Time for kids to run around the neighborhood, play tag with friends and ride bikes to the park — that was true for Gen-X parents, but not their kids.
Today’s kids spend a lot of time being sedentary — even in the summer.
By their teen years, the majority of U.S. kids spend more than seven hours a day on screen time, including video games, television, computers, tablets or smartphones, according to U.S. Department of Health and Human Services. To add to that, during the school year, they sit more than eight hours a day in class or doing homework.
So, how are they filling those eight hours during the summer?
They’re still sitting.
And for some, it’s at home without an adult, because they don’t have a choice. Summer camps and childcare aren’t affordable.
In Stanislaus County, the average monthly cost of childcare for a two-parent working family with one preschooler and one school-age child is $1,113, according to the California Budget and Policy Center. That represents a whopping 23 percent of the average median income for a household in Stanislaus County. That percentage is more than double what the government considers affordable monthly childcare costs for families.
But there are plenty of free and low-cost activities for kids in Stanislaus County that can ease the burden for families.
“He really likes science and the hands-on activities,” said Karisa Jimenez, mother of 5-year-old Julian and 9-month-old Lilli. She brought the kids to the Stanislaus County Library in Modesto last month for their outdoor program, Science Magic. Jimenez describes Julian as a curious, busy boy and she’s been seeking out free activities to keep him learning and active.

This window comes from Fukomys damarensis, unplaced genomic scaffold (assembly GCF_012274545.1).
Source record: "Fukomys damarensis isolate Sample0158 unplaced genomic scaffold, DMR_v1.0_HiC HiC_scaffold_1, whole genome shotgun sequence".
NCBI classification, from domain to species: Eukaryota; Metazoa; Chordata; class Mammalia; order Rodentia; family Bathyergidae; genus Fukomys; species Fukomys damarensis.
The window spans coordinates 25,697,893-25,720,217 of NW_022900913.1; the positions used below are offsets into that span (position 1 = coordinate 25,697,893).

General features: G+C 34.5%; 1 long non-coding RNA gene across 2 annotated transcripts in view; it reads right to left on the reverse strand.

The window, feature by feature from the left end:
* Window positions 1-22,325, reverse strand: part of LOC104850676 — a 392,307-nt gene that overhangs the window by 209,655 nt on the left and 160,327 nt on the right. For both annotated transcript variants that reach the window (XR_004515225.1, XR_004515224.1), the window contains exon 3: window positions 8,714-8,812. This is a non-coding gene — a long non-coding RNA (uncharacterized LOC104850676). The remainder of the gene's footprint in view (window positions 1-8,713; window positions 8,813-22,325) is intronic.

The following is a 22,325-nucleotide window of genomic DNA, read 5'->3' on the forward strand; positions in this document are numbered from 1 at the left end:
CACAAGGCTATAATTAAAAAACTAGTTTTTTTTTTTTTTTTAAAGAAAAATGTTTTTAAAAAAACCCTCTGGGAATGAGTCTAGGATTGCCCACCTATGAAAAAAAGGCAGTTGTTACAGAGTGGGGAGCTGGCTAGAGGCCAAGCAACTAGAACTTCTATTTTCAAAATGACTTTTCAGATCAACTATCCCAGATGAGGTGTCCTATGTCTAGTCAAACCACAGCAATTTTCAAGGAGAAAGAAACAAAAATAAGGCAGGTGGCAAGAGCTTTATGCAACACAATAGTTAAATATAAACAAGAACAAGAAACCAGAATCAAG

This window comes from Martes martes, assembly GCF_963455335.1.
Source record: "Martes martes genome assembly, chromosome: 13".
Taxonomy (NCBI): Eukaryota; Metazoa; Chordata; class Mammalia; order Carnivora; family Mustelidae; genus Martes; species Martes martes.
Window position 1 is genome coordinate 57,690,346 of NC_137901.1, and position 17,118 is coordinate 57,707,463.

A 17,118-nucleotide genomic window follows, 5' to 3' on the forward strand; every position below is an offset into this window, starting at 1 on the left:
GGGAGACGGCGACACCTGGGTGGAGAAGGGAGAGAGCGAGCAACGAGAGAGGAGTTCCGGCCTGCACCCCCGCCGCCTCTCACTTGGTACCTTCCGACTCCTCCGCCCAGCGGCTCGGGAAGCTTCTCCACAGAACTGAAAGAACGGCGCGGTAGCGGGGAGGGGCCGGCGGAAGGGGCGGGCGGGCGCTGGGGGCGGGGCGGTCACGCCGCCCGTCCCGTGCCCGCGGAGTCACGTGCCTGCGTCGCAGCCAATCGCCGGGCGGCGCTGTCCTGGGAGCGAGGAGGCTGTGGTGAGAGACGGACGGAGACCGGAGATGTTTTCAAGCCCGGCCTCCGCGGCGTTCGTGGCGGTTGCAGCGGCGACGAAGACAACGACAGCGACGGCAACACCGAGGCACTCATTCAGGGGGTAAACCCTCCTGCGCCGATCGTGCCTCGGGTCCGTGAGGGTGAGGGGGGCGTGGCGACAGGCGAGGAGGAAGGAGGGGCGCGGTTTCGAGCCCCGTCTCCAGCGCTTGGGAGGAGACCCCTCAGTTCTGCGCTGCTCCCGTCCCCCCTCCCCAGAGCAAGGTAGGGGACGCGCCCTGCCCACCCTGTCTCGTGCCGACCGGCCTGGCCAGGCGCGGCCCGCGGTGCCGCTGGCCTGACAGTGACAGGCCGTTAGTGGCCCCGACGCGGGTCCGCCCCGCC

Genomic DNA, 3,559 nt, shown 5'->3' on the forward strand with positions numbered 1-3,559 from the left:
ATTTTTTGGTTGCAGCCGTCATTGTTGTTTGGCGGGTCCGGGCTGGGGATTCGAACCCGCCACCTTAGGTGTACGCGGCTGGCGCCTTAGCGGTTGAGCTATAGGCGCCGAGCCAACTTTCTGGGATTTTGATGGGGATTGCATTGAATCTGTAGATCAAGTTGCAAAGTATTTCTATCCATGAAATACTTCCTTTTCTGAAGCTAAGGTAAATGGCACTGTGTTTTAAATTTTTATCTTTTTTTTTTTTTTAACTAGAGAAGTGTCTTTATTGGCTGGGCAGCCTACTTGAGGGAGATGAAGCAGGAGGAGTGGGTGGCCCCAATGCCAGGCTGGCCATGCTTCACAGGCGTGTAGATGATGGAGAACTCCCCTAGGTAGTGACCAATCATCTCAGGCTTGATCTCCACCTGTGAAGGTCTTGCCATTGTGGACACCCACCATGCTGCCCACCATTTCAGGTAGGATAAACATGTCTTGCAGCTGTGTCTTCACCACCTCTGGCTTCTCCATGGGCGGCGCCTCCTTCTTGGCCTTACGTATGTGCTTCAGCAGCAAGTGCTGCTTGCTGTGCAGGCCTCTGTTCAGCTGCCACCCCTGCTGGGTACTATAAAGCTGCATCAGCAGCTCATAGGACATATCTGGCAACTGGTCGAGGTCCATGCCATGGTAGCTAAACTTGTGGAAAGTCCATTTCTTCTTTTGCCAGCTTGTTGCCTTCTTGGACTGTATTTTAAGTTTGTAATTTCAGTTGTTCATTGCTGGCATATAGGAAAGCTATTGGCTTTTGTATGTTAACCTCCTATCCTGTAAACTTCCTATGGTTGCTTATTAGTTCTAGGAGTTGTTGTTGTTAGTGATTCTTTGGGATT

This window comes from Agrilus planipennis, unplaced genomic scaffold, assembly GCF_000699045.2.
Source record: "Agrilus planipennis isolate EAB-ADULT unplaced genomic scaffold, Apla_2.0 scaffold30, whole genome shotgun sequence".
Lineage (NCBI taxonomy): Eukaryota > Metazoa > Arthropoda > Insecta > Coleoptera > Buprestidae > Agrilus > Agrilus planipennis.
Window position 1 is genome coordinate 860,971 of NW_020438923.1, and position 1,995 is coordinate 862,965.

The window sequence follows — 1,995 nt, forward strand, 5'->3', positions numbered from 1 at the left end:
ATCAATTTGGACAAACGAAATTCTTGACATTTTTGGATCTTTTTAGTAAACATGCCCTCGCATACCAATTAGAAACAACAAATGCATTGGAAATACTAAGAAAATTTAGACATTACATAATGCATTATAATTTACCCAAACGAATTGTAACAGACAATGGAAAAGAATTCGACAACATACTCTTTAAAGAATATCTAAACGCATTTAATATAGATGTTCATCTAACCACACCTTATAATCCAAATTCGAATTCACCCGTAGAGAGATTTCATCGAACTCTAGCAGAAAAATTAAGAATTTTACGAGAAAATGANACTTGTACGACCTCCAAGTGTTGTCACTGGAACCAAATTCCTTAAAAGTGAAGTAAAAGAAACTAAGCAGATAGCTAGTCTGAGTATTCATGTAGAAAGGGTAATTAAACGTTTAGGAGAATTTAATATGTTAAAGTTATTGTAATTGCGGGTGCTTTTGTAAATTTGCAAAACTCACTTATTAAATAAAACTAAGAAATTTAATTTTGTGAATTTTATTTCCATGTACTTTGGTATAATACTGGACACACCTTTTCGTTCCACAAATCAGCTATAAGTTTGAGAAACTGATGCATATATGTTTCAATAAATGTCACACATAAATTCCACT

Julian was excited to make slime under the direction of Amber O’Brien-Verhulst, library assistant and self-described “citizen scientist.”
“Our summer activities are to encourage the kids to keep reading,’ said O’Brien-Verhulst, “ Also it gives them a free, fun place to come.”
Exercising their brains and bodies is essential for kids’ health.
“Sitting is a tremendous problem for kids,” said Carmela Sosa, pediatrician at Valley Children’s Hospital. She noted inactivity happens for several reasons, including that parents are working, the summer heat, lack of resources and overuse of screen time.
Being inactive has negative health consequences. In the immediate, it increases a child’s risk of being overweight or obese. For the long term, idleness can set a lifestyle pattern into adulthood. Some researchers have dubbed sitting the “new smoking,” as it contributes to health problems, such as obesity, type II diabetes, heart disease, low self-esteem and depression.
Another problem with sitting in front of a screen — kids eat more. And, their food choices are often unhealthy. They choose fewer fruits and veggies, and instead pick junk food, high in sugar, salt and fat. TV advertising strongly influences kids’ preferences for fast-food and low-nutrient foods, according to the American Psychological Association.